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5 Scents That Make Sense When Selling a Home

The sense of smell can sway a homebuyer when it comes to spending time in a space during an open house. When preparing a home for sale, homeowners need to remove the sources of bad odor first. Bad smells that deter buyers include cooked food, home appliances, clothing and shoes, pets, smoke and mold -- even dusty air vents can cause put a stank face on homebuyers.

It's important for home sellers to be honest with themselves about the smells curating in their home and take care of the root cause of the stink, rather than simply masking the smell.

Once the source of the bad odor has been addressed, home sellers should make sure the space smells clean during open houses.

But a clean smell and a deodorized smell are two different things. Pulling out scented candles and plug-ins or preparing baked cookies may smell nice to some, but others may think you're masking a smell or could find the scent appalling. Even worse, the scent could distract the buyer's ability to make a decision.

[Read: 7 Smells Homebuyers Hate.]

First, take the time to clean the entire home from top to bottom to make a huge impact in the scent of your home. By cleaning regularly, a home seller is staying on top of stale, musty air that can linger in the home.

Hate cleaning? Try turning it into a fun task by turning up the music, getting all family members involved and coming up with a desirable reward. Maybe it's giving the kids an allowance, maybe it's buying that pair of shoes you've had your eye on. Use whatever reward necessary to motivate the cleaning process and eventually you'll be able to change your habits about the way you clean, which improves the home's overall smell.

Next, plan on using one clean, simple fragrance in the home. A 2013 study published in the Journal of Retailing by Eric Spangenberg, now the dean of the Paul Merage School of Business at the University of California-Irvine, found shoppers spent an average of 31.8 percent more money in a home decor store when it was scented with a simple orange scent, rather than a blend of scents. The study, conducted while Spangenberg was dean of the College of Business at Washington State University, recommends using simple scents such as:

Citrus. Citrus fruits like lemons and oranges smell fresh, and they're a more durable fruit with longer-lasting scents that are particularly fragrant.

Herbs. Using scented herbs can also bring a refreshing, familiar smell to the nose. Instilling rosemary, thyme or basil in the home when selling, especially in the kitchen, will create a warm and welcoming feeling for buyers.

Vanilla. There is something about vanilla that makes the room feel cozy. Grab a vanilla candle or make your own scent using vanilla beans or extract. You can use almond or mint extract to bring in a fresh scent as well.

Green Tea. Refresh your mind with a crisp, lively aroma of green tea that is used to help restore harmony.

Pine and cedar. Pine and cedar are two fragrant trees that can be used to create a complex aroma, these are especially nice to use during the holidays and winter months.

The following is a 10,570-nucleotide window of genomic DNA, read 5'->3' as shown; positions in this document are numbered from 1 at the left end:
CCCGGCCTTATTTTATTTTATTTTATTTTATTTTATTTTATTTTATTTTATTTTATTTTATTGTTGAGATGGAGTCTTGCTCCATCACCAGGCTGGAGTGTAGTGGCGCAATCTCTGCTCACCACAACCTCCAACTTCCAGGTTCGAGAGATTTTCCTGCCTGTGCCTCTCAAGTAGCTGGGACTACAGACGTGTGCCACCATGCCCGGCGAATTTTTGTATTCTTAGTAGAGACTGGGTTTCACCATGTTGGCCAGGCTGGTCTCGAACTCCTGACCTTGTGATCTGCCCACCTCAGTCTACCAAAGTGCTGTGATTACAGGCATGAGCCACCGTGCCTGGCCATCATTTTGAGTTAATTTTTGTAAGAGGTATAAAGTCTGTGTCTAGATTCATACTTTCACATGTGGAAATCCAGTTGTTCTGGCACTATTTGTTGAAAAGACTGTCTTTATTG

These scents are easier to sort out, less distracting, and thus more conducive to spending. When deciding what scent works best for your home, take a cue from your location. For example, you can use pine and cedar for a house in the woods, but not at the beach.

[See: 13 Photography Tips When Shooting Your Home to Put It on the Market.]

One of my favorite scents, as home stager, to use throughout a home is citrus cilantro, which comes in a variety of products that diffuses the scent. Consider using products like these in the home:

Candles. Wax or oil-based candles strategically placed around the home can quickly freshen up the air in the room. Remove candle wrappers or choose ones that can be easily displayed with other decor, or that a seller can place inside other decorative pieces to hide the candle. Just remember the candles are lit -- don't put them in a place where they can easily be knocked over.

Reed diffusers. This is a great product to use in a bathroom. The scented oil is released into the air through reed sticks over time. However, a reed diffuser can get overpowering in small rooms, and should be replaced when the smell dissipates.

Simmer pots. A simmer pot can easily make the home smell amazing. To use this product, mix a few scented ingredients with water, then place them in a pan on the stove. Try this before your next open house.

Deodorizing disks. These will stop bad smells in smaller places like in a shoe closet, in the laundry basket or under your sink.

Potpourri. Potpourri is a mixture of dried petals and spices that can be placed in a bowl or small sacks around the home to freshen up the air.

Oil plug-ins. There are a number of products on the market that you can plug into an electrical socket to dispense aromas into the air. The scented oil releases throughout thirty days, so place this in the entryway and hallways to welcome buyers into each space.

[See: Current Design Trends That Will Date Your Home.]

Of course, whatever scent you decide on, remember to first find the source of any bad odors. If you can't detect anything -- which most sellers can't because they're so use to the smell -- then recruit a friend to take a whiff.

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